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I'm starting out with learning how to program in Python and created a Hangman game. I think there is a lot of unnecessary code but I am not sure how to improve it. I wanted to avoid using global variables but was not sure how to save the random word (as every time I called it in another function, it would be a different word).

import random

# Global Variables
d = {'barnyard':'place', 'airplane':'transportation', 'daughter':'loved     ones',
 'vacuum':'object', 'elevator':'transportation', 'football':'sport', 'swimming':'sport',
 'lemonade':'food and drink', 'handsome':'appearance', 'racoon':'animal'}
randomWord = ''
randomWordGenre = ''
matchedChar = []
displaySpaces = []
characterList = []

def main():
    while True:
        playAgain = ('y')
        while playAgain == 'y':
            gameLayout()
            resetGame()

            # Get random word, genre and split word into list.
            getRandomWord()
            getRandomWordGenre()
            getCharacterList()

            # Prompt user for level.
            gameMode = input('Choose a level.')
            if gameMode == 'easy':
                numberOfGuesses = 10
            elif gameMode == 'medium':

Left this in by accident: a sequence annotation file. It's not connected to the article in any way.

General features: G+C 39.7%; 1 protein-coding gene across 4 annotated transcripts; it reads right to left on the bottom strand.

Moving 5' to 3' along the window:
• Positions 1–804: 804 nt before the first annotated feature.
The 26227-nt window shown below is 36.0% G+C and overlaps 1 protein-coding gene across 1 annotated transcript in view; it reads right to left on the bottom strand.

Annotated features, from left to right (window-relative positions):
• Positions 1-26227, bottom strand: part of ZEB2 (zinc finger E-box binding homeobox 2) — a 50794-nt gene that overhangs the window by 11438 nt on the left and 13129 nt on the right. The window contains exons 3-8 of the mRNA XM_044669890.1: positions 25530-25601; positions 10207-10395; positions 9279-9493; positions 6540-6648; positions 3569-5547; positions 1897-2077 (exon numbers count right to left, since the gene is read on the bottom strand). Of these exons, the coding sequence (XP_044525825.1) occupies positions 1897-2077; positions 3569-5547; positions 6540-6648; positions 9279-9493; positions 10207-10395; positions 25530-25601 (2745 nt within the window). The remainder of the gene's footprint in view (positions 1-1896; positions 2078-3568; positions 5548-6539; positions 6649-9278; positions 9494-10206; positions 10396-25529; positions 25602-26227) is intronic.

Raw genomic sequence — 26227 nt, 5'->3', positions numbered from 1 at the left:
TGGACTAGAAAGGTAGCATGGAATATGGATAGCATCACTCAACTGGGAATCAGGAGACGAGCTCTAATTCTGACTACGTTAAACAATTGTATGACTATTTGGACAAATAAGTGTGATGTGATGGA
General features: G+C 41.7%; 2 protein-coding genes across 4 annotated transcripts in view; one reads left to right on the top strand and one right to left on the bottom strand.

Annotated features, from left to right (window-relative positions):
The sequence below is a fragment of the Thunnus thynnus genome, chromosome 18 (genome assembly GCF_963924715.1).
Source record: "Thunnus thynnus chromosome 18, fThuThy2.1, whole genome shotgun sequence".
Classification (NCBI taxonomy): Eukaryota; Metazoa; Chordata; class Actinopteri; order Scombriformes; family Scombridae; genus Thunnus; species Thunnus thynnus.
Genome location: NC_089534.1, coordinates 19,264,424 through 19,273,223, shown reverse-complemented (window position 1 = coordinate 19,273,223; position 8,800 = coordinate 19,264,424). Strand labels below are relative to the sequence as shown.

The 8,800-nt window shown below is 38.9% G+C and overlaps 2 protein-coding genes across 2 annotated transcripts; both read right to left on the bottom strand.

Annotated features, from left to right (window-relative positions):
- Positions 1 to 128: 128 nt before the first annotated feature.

numberOfGuesses = 8
            elif gameMode == 'hard':
                numberOfGuesses = 7

            # Display blank spaces and genre of word.
            print('Genre: ' + randomWordGenre)
            displayBlankSpaces()
            joinDisplaySpaces()

            # Run main game loop.
            guesses = 0
            while guesses < numberOfGuesses and checkChar() == False:
                guess = input('Enter a character. You have ' + str(numberOfGuesses - guesses) + ' guesses left.')
                matchGuess(guess)
                addGuessedCharacters()
                joinDisplaySpaces()
                if checkChar() == True:
                    print('Congratulations. You just won Hangman!')
                elif matchGuess(guess) == False:
                    guesses += 1
            if guesses == numberOfGuesses:
                print('Sorry, you lost.')
            playAgain = input('Would you like to play again? (y/n)')
        break

# Game Layout
def gameLayout():
    print ('++++++++++++++++++Hangman++++++++++++++++++++++')
    print ('===============================================')